espn just showed a ten part series called “the last dance”. it documented the behind the scenes life of the chicago bulls– especially michael jordan– in their 1998 title run. it touched on how nike with mj as its forntman had changed the marketing world and the sales of basketball shoes as part of a hip lifestyle. i, myself, loved those first commercials of mj with mars blackmon (spike lee) because they were so fresh, captivating and funny. if you wanted to be cool, like mike, then you had to have his kicks. this was the beginning of the sneakerhead culture of hip hop. desire for coolness through b-ball shoes would grow with the release of each new shoe.
then we started to see kids in inner cities get beat up and shot for their air jordans
wanting b-ball shoes had existed before. in the mid 70s, my idol was clyde frazier of the ny knicks. he was the first player to have his own signature b-ball shoe with his suede pumas and i really wanted a pair– but mom kept buying me chuck taylor converse. in the later 70s, my doctor j cons were my most valuable possession– especially when i took the court!
but when people started stealing others’ air jordans, i knew we had entered into a new era. when these shoes started costing over $100, i knew there was no turning back. madison avenue had captured our hearts and minds; imelda marcos syndrome hit US culture and it is still growing today!
coveting and envy have a wide open playing field in our world– and not just with air jordans
in all of the countless confessions that i have heard over these years, there have only been a handful of times that i have heard someone specifically say that they have coveted. thanks be to God that we priests have the gift of forgetting– because if we remembered confessions it would take an emotional toll on us. i remember, not the specifics of these covet-confessions, but because they always surprise me– they are that rare.
why do we often overlook this commandment of God? perhaps because it is the last in the list of the ten commandments that we do not give it much thought. perhaps because coveting is so much part of our capitalist way of being that we just accept it. perhaps because jealousy and envy are strong and scary emotions that trump what it means to covet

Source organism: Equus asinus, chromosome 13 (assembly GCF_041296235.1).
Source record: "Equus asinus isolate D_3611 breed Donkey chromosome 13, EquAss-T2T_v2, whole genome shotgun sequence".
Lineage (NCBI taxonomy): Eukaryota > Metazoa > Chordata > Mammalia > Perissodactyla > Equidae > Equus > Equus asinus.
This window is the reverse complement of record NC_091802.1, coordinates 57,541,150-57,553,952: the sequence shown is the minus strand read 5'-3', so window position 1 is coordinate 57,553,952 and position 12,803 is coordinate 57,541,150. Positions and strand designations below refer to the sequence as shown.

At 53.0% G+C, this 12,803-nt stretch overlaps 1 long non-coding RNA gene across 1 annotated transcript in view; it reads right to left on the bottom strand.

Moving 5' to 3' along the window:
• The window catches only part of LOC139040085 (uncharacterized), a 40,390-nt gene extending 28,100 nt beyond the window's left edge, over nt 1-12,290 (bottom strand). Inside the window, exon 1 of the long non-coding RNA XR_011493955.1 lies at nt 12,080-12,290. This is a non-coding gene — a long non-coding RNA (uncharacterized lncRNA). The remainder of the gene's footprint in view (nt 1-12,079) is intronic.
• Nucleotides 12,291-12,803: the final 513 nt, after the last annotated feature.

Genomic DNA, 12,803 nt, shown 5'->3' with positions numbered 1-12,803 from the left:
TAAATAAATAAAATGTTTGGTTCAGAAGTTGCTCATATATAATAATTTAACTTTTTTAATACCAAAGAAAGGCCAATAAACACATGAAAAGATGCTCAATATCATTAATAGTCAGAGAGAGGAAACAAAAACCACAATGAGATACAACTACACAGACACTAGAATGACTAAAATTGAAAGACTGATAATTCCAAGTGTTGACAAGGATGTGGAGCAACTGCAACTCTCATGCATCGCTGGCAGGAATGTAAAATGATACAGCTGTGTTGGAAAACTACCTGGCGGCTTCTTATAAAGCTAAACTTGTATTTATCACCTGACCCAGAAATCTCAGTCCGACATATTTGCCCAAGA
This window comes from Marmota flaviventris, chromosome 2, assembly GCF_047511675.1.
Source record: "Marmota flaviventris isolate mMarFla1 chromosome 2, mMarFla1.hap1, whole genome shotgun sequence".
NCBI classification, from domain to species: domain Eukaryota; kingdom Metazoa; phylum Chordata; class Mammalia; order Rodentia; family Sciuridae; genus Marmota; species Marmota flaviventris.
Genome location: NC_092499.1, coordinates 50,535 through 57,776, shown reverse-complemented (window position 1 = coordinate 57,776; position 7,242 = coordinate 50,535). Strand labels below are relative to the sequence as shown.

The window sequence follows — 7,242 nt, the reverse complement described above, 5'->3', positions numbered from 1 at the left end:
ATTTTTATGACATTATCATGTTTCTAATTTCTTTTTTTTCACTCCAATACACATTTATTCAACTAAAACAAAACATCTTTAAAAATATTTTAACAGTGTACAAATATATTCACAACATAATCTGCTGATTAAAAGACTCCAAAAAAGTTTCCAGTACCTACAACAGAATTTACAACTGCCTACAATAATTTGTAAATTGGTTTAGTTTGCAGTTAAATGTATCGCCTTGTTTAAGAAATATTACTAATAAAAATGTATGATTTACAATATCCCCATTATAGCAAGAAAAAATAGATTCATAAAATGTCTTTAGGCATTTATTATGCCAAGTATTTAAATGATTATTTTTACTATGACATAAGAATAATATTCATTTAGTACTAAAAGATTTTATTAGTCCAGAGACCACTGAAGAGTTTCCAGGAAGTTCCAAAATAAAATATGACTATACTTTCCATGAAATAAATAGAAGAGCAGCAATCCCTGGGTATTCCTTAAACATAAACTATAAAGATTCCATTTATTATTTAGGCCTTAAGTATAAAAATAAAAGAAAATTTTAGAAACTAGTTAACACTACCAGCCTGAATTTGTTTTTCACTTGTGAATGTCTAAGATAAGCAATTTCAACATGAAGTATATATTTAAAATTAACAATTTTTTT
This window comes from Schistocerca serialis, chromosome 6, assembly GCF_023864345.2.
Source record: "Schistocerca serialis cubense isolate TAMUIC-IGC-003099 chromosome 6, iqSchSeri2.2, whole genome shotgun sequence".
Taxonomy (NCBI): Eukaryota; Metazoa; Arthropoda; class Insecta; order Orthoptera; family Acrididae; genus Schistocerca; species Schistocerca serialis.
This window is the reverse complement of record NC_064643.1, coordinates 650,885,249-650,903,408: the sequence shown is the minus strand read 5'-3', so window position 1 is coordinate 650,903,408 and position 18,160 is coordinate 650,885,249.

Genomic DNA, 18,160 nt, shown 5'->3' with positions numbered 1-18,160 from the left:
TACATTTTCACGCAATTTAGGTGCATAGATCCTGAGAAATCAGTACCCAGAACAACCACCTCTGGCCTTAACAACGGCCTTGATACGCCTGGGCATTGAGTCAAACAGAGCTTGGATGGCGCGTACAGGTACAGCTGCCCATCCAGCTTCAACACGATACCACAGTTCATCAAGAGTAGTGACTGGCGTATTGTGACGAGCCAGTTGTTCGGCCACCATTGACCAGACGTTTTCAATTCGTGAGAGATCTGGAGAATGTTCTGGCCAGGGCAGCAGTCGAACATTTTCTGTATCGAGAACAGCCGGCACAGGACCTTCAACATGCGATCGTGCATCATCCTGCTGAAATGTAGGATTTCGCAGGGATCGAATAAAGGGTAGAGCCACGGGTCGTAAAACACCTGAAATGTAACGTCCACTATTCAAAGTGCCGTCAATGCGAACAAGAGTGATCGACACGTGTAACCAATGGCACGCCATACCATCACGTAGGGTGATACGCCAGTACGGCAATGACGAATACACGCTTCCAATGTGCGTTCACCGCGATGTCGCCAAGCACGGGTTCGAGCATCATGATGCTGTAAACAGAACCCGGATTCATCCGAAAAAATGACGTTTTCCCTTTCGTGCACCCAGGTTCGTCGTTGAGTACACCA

here is my conflated definition of the verb to covet: being discontent that what God has given me/us is not good enough; shows itself in a strong envious desire to possess what others have.
so here are my random thoughts about this definition of what it means to covet:
the capital sin of envy is closely related to as well as jealousy. they can work together at times. but the emotions that related to envy and jealousy can blur any vision. one way or the other, our desires are affected; our relationships with others and material things can change us negatively.
“keeping up with the jones'” is an axiom that advertisers depend on. they reach into our minds and hearts and tweat our desires. they know that we do not buy what we need, we buy what we want. car sales is one example. if need was the standard, we would drive ford fiestas or chevy colorados. but with our desires edging to what we want–we will end up spending thousands– even tens of thousands– more because of what our next door neighbors–the jones’– might think of us. we are often unaware of this dynamic and how it changes who we are
when we cannot control our desires, they will control us. it’s not that we own stuff, it is that they own us (in our minds and hearts). these affect our relationship with ourselves, others and the world.
in faith, we strive to be people of gratitude. in the framework of stewardship we believe that all that we have, all that we are is are gifts given by God. the three main categories are time, treasure and talent. to realize these gifts is to see graciousness in our lives and then give God thanks. all is gift; God will provide for our needs. the more we live this, the more grateful to God we can be. at our best, we can even be thankful for the crosses and difficulties in life.
coveting moves us away from thankfulness because it says that what i have and who i am is not good enough. i need more and God has not provided it. therefore there is a unfulfilled desire in my heart and it is up to me to obtain the goods or “my neighbors wife” in order to satisfy this desire for what i lack. there is not a peace of mind but a discontentedness of who i am and what i have. i do not know the grace of being loved as i am and being content and thankful for what i do have.
all of this is on a continuum: at best, we are sometimes times obscured by these desires; at worst we become self-centered people who hurt and use others and know not what thankfulness is. thus, we cannot really know who God is.
‘thou shalt not covet” shapes us: we become thankful for what we do have, our desires move us toward inner peace and we do not envy what others have
that is grace; that is love
Perfectly said, Fr. Art. For me, I am less likely to covet a physical thing, and more likely to covet less tangible things.
amen! this sin has many layers to it and most of us do not realize its effect in our lives
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